I'm drowning in an alphabet quagmire.
I just discovered that wiggling my leg may be caused by RLS (Restless Leg Syndrome). All this time I thought it was because I'm usually running a Benny Goodman tune through my head. The condition has worsened since the most recent USO dance at the National Guard Armory. And just this week I read about the problem of RINOs, which, I learned, stands for Republicans In Name Only.
Growing up I encountered the normal abbreviations that included the FBI, the IRS and the CHP. In high school, I was involved in FFA, and my dad worked for PPA (Poultry Producers Association). I'd never heard of ADD (Attention Deficit Disorder) although I probably could have been the poster child for it.
I should have gotten accustomed to the practice after my stint in the Navy, where everything's abbreviated. I served with ACRON 1 (Assault Boat Squadron One). There was DEVRON and CINCPAC and SUBPACK and BUPERS, ad infinitum and, well, anyone who has served in the military knows about that already. "Snafu" is a classic acronym that probably owes its beginnings to the military.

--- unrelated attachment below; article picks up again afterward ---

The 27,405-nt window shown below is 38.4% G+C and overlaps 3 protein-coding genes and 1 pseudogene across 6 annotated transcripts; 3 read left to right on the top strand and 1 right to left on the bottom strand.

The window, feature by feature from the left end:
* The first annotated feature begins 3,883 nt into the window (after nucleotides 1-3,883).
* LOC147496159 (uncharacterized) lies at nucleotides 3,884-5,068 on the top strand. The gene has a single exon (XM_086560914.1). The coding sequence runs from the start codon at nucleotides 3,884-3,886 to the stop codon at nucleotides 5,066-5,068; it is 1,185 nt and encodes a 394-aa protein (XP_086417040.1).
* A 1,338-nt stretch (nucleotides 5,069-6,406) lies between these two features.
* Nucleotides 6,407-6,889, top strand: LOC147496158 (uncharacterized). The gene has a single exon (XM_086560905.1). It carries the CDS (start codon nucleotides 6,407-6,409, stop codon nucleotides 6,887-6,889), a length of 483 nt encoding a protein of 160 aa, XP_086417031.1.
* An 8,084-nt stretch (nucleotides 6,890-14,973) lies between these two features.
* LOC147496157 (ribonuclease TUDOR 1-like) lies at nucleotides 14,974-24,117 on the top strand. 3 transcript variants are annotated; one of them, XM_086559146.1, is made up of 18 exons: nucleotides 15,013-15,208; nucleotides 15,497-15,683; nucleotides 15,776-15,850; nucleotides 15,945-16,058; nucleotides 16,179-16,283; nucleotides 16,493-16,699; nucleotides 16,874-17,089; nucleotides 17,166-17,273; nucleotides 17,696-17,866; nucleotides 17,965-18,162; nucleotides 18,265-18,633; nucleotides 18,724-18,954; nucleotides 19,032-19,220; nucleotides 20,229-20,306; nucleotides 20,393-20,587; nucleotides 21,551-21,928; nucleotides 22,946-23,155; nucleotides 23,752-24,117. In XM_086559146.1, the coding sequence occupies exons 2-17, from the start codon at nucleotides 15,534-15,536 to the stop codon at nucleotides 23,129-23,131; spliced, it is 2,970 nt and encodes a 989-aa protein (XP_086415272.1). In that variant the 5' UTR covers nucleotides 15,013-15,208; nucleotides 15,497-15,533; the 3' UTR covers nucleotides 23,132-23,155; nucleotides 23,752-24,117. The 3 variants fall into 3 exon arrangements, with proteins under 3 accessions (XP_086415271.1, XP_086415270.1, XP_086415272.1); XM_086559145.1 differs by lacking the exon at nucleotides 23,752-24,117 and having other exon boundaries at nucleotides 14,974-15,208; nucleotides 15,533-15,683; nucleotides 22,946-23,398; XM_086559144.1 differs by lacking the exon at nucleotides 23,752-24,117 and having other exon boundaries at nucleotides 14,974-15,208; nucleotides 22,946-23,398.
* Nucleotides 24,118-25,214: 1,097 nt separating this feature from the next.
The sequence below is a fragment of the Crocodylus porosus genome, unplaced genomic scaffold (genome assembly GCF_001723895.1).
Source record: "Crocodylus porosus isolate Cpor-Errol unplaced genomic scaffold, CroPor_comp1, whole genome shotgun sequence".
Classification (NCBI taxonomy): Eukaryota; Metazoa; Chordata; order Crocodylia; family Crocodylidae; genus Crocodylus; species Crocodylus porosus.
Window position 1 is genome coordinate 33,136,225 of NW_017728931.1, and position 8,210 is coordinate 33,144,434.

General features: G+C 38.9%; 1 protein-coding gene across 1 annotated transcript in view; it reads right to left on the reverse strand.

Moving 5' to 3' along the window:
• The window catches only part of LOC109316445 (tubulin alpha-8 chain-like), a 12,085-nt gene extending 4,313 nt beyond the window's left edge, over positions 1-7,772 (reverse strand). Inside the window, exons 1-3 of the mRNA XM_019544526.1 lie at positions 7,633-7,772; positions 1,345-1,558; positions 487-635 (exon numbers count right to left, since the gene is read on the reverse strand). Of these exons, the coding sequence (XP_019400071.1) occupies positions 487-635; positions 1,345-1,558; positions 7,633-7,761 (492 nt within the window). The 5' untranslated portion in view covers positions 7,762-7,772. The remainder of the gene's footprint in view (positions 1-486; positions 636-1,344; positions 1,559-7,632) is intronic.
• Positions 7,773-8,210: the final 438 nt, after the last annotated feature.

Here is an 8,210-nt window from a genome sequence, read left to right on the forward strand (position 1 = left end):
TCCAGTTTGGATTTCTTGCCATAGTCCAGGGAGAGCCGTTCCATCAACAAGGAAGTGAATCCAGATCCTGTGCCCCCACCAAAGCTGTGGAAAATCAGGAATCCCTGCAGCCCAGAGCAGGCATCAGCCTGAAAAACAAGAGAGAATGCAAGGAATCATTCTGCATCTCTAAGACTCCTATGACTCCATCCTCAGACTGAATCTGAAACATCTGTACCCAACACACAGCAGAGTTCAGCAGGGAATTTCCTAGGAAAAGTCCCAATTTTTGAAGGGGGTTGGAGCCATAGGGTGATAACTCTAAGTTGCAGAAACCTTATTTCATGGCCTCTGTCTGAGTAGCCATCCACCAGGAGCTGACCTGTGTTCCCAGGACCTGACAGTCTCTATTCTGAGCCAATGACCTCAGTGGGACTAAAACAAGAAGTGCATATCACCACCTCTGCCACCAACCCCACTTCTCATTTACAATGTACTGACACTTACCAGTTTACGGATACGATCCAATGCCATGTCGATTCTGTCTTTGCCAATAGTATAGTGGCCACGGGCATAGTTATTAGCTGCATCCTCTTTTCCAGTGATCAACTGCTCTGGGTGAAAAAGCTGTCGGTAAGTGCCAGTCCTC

Never miss a local story.
"Radar" is an acronym in such familiar use we forget what it actually stands for, this writer included.
CBS aired a story last week about a firm that will come in and help you find a comfortable acronym or phrase we can all wrap our arms around and subsequently ask our doctors for the FDA-approved drug to treat it.
Thanks to this trend you can mention irritable bowel syndrome (IBS) at a cocktail party. The same system gives us catchy names such as Advair instead of having to pronounce what is a mixture of fluticasone propionate and salmeterol. The drug, by the way, treats people suffering from COPD, which has something to do with chronic bronchitis.
I suppose acronyms are a sort of verbal shorthand that both speed and ease our ability to communicate with one another.
I know as a journalist it was much easier to simply type CDF rather than write out California Division of Forestry.
As a journalist I remember being taught not to use an abbreviation in a headline unless it was perfectly clear what it stood for, such as IRS or CHP. That only makes sense.
I'm seeing some abbreviations slip into headlines these days that I don't recognize. Of course, television, oops, TV (keeping with today's theme) has made a lot more of them highly recognizable such as "ER," "CSI" and "NCIS." I'm just assuming that the show "O.C." is about Orange County, but I don't know.
Life was supposed to become less of a mystery as I aged. Now, with having to remember ZIP codes, my Social Security number, the kids' phone numbers and my driver's license number, I'm still struggling to keep it all straight.
Based on the word count on my computer screen, it's time to end this whole silly business PDQ.